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America: A Work in Progress

When the statue of Frederick Douglass was unveiled in the U.S. Capitol on June 19, Vice President Joe Biden quipped that Douglass was “one of my favorite Republicans.”

As the 1,700-pound, 7-foot bronze figure of Douglass, set on a marble pedestal, joins other American champions there – and as July 4th celebrations are planned tonight – it’s worth remembering the long line of patriots whose actions today would get them attacked as socialists, heathens or worse.

The 4th of July is a fine time to recall the nation’s Founders and other American heroes in the context of extremists’ criticisms of taxation, immigration, “voter fraud” or other supposed “infringements” of citizens’ rights. After all, a people’s representative government has been empowered since the ratification of the Constitution that today’s Tea Partiers claim they hold dear. The U.S. Constitution reads in part: “The Congress shall have power to lay and collect taxes, … to pay the debts and provide for the common defense and general welfare of the United States; … to borrow money on the credit of the United States; to regulate commerce with foreign nations, and among the several states, … to establish an uniform rule of naturalization…”

Of course, the Founders included slaveholders, wealthy merchants and leaders who didn’t see women as equals, which shows how the American Revolution celebrated this week remains a work in progress. Such “unfinished business” was put into perspective in 1852, when the brave African-American abolitionist and writer that Independence Day weekend addressed the Rochester, N.Y., Ladies Anti-Slavery Society.

Douglass’ remarks in Rochester focused on slavery, but they should echo in today’s offices and factory floors, farm fields and retailers, mines and fisheries, schools and, yes, homes, where few Americans consider themselves “wage slaves.” That’s a term not used much anymore. Wage slavery is given to mean the circumstance where someone’s livelihood depends on wages paid by another who controls the work. Similarities between wage labor and outright slavery were noted as far back as Aristotle. So the parallel between Americans held in the bondage of slavery until the Emancipation Proclamation and the common situation of laboring for others whose power determines destiny – unless collective bargaining affects the relationship – is there.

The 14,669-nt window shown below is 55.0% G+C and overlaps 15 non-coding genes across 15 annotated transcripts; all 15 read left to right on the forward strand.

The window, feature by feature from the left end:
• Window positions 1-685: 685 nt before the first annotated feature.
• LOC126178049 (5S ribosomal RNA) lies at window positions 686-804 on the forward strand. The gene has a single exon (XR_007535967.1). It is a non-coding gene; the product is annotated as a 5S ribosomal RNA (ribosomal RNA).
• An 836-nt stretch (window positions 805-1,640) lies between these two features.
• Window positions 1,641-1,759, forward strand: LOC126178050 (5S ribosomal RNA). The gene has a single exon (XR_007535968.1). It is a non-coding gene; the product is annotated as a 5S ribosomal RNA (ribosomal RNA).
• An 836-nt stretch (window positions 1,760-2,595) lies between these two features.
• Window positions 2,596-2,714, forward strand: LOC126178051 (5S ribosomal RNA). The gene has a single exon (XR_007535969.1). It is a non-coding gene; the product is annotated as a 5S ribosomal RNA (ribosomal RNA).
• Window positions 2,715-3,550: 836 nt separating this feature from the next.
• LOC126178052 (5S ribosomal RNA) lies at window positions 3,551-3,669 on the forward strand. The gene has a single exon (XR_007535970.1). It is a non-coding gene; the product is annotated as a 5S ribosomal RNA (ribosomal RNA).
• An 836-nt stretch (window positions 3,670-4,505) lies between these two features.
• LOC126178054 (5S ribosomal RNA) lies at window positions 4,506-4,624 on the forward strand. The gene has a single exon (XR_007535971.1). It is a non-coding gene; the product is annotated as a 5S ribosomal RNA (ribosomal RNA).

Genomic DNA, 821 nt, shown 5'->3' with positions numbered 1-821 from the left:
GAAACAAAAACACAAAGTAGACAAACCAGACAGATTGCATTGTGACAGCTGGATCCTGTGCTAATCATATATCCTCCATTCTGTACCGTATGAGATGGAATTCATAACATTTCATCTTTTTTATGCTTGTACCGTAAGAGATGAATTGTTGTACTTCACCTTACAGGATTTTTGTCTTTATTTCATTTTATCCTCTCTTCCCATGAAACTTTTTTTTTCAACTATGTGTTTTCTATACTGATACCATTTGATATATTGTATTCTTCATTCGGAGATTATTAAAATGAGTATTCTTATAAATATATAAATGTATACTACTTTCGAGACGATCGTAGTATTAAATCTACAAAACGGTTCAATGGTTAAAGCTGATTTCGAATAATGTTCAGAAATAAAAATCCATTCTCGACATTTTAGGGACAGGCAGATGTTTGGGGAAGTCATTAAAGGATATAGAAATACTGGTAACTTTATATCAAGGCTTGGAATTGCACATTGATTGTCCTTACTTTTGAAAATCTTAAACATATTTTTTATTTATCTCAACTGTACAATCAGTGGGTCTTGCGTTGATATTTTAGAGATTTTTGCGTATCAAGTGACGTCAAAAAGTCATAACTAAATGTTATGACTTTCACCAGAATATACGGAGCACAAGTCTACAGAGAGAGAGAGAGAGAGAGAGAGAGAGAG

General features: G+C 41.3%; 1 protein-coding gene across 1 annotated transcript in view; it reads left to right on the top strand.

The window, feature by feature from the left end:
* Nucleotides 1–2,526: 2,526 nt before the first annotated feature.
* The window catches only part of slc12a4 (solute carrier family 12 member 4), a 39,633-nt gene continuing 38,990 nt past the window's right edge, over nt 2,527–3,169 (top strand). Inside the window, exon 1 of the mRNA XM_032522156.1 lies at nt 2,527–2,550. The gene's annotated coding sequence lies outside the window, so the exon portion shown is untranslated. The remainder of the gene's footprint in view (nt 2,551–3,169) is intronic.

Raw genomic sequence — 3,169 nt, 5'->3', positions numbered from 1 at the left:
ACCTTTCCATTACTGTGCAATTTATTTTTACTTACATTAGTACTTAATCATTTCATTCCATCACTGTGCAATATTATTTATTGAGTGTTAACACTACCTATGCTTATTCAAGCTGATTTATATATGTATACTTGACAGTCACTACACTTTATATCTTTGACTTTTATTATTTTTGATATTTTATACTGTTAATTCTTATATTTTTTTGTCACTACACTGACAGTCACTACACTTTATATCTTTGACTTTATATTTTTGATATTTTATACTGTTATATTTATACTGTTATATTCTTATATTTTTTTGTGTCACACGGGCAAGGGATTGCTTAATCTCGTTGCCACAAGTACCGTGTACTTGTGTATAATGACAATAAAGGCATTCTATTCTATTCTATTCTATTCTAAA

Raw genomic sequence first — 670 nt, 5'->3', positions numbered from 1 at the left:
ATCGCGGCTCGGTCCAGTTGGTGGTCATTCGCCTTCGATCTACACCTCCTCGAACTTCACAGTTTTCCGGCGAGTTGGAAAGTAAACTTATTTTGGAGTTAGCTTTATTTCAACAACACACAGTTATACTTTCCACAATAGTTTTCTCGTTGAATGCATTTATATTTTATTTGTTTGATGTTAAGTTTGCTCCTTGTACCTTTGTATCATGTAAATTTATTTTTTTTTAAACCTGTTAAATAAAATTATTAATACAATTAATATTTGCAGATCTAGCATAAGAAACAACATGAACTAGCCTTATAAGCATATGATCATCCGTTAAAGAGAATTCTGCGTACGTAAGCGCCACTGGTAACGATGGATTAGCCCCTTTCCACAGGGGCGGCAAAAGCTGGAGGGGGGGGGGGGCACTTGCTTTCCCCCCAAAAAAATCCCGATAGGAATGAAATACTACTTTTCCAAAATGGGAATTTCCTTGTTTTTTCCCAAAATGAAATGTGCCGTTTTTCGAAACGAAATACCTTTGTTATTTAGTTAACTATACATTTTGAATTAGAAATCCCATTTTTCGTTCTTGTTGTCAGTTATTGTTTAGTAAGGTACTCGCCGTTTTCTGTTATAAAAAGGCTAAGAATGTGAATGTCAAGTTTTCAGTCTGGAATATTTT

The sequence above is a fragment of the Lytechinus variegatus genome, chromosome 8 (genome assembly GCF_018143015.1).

Douglass said, “Fellow citizens, I am not wanting in respect for the fathers of this Republic. The signers of the Declaration of Independence were brave men. They were great men, too, great enough to give frame to a great age. It does not often happen to a nation to raise, at one time, such a number of truly great men. I cannot contemplate their great deeds with less than admiration. They were statesmen, patriots and heroes, and for the good they did, and the principles they contended for, I will unite with you to honor their memory.

“They were peace men,” Douglass continued. “But they preferred revolution to peaceful submission to bondage. They were quiet men, but they did not shrink from agitating against oppression. They showed forbearance, but they knew its limits. They believed in order, but not the order of tyranny. With them, nothing was ‘settled’ that was not right. With them, justice, liberty and humanity were ‘final,’ not slavery and oppression. You may well cherish the memory of such men. They were great in their day and generation.”

But “the blessings in which you, this day, rejoice, are not enjoyed in common,” Douglass added. “Your celebration is a sham; your boasted liberty, an unholy license; your national greatness, swelling vanity; … your denunciation of tyrants, brass-fronted impudence; … your prayers and hymns, your sermons and thanksgivings, with all your religious parade and solemnity, are, to Him, mere bombast, fraud, deception, impiety and hypocrisy – a thin veil to cover up crimes which would disgrace a nation of savages.”

However, Douglass concluded, “I do not despair of this country. ‘The arm of the Lord is not shortened.’ I, therefore, leave off with hope. While drawing encouragement from the Declaration of Independence, the great principles it contains, and the genius of American institutions, my spirit is also cheered by the obvious tendencies of the age. Nations do not now stand in the same relation to each other that they did ages ago. Knowledge was then confined and enjoyed by the privileged few, and the multitude walked on in mental darkness. But a change has now come over the affairs of mankind. Intelligence is penetrating the darkest corners of the globe. The fiat of the Almighty, ‘Let there be Light,’ has not yet spent its force. No abuse, no outrage, whether in taste, sport or avarice, can now hide itself from the all-pervading light.”

America: A work in progress. Happy Independence Day.  

Bill Knight’s newspaper columns are archived at

The opinions expressed are not necessarily those of Tri States Public Radio or Western Illinois University.